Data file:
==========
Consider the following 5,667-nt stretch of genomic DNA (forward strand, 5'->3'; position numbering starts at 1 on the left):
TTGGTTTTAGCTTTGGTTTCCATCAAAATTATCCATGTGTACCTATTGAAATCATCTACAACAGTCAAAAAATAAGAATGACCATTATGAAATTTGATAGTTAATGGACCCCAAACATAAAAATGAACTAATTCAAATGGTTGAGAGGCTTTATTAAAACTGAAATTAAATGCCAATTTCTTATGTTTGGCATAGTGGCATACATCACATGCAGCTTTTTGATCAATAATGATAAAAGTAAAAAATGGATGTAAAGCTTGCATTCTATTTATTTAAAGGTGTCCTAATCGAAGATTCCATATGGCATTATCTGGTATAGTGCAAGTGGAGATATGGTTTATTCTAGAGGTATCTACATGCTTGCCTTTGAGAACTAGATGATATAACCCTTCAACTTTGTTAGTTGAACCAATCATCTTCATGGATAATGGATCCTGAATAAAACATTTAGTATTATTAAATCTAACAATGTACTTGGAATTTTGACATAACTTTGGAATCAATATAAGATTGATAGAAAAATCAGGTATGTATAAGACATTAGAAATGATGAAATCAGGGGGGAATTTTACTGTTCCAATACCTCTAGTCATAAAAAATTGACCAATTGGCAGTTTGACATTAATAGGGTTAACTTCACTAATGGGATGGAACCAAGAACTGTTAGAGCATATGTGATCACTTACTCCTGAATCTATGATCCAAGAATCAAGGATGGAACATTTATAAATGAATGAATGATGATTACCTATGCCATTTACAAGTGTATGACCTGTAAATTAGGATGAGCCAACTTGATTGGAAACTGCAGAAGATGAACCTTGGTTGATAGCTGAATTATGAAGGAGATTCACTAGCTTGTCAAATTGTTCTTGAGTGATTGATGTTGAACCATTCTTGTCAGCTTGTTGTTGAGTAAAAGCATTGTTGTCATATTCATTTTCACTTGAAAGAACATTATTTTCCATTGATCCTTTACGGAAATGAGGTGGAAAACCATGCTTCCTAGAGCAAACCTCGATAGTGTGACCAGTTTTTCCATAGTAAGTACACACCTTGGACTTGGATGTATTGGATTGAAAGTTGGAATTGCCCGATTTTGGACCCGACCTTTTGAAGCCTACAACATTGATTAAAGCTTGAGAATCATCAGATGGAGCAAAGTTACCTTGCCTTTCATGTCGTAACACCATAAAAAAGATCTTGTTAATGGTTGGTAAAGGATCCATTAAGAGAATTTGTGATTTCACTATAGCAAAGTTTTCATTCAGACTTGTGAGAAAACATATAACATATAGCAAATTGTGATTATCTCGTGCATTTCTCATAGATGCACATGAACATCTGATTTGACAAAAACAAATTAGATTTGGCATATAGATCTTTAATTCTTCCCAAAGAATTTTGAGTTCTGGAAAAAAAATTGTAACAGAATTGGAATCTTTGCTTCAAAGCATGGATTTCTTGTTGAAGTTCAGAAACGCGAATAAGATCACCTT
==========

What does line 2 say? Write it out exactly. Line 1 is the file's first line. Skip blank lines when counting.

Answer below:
TTGGTTTTAGCTTTGGTTTCCATCAAAATTATCCATGTGTACCTATTGAAATCATCTACAACAGTCAAAAAATAAGAATGACCATTATGAAATTTGATAGTTAATGGACCCCAAACATAAAAATGAACTAATTCAAATGGTTGAGAGGCTTTATTAAAACTGAAATTAAATGCCAATTTCTTATGTTTGGCATAGTGGCATACATCACATGCAGCTTTTTGATCAATAATGATAAAAGTAAAAAATGGATGTAAAGCTTGCATTCTATTTATTTAAAGGTGTCCTAATCGAAGATTCCATATGGCATTATCTGGTATAGTGCAAGTGGAGATATGGTTTATTCTAGAGGTATCTACATGCTTGCCTTTGAGAACTAGATGATATAACCCTTCAACTTTGTTAGTTGAACCAATCATCTTCATGGATAATGGATCCTGAATAAAACATTTAGTATTATTAAATCTAACAATGTACTTGGAATTTTGACATAACTTTGGAATCAATATAAGATTGATAGAAAAATCAGGTATGTATAAGACATTAGAAATGATGAAATCAGGGGGGAATTTTACTGTTCCAATACCTCTAGTCATAAAAAATTGACCAATTGGCAGTTTGACATTAATAGGGTTAACTTCACTAATGGGATGGAACCAAGAACTGTTAGAGCATATGTGATCACTTACTCCTGAATCTATGATCCAAGAATCAAGGATGGAACATTTATAAATGAATGAATGATGATTACCTATGCCATTTACAAGTGTATGACCTGTAAATTAGGATGAGCCAACTTGATTGGAAACTGCAGAAGATGAACCTTGGTTGATAGCTGAATTATGAAGGAGATTCACTAGCTTGTCAAATTGTTCTTGAGTGATTGATGTTGAACCATTCTTGTCAGCTTGTTGTTGAGTAAAAGCATTGTTGTCATATTCATTTTCACTTGAAAGAACATTATTTTCCATTGATCCTTTACGGAAATGAGGTGGAAAACCATGCTTCCTAGAGCAAACCTCGATAGTGTGACCAGTTTTTCCATAGTAAGTACACACCTTGGACTTGGATGTATTGGATTGAAAGTTGGAATTGCCCGATTTTGGACCCGACCTTTTGAAGCCTACAACATTGATTAAAGCTTGAGAATCATCAGATGGAGCAAAGTTACCTTGCCTTTCATGTCGTAACACCATAAAAAAGATCTTGTTAATGGTTGGTAAAGGATCCATTAAGAGAATTTGTGATTTCACTATAGCAAAGTTTTCATTCAGACTTGTGAGAAAACATATAACATATAGCAAATTGTGATTATCTCGTGCATTTCTCATAGATGCACATGAACATCTGATTTGACAAAAACAAATTAGATTTGGCATATAGATCTTTAATTCTTCCCAAAGAATTTTGAGTTCTGGAAAAAAAATTGTAACAGAATTGGAATCTTTGCTTCAAAGCATGGATTTCTTGTTGAAGTTCAGAAACGCGAATAAGATCACCTT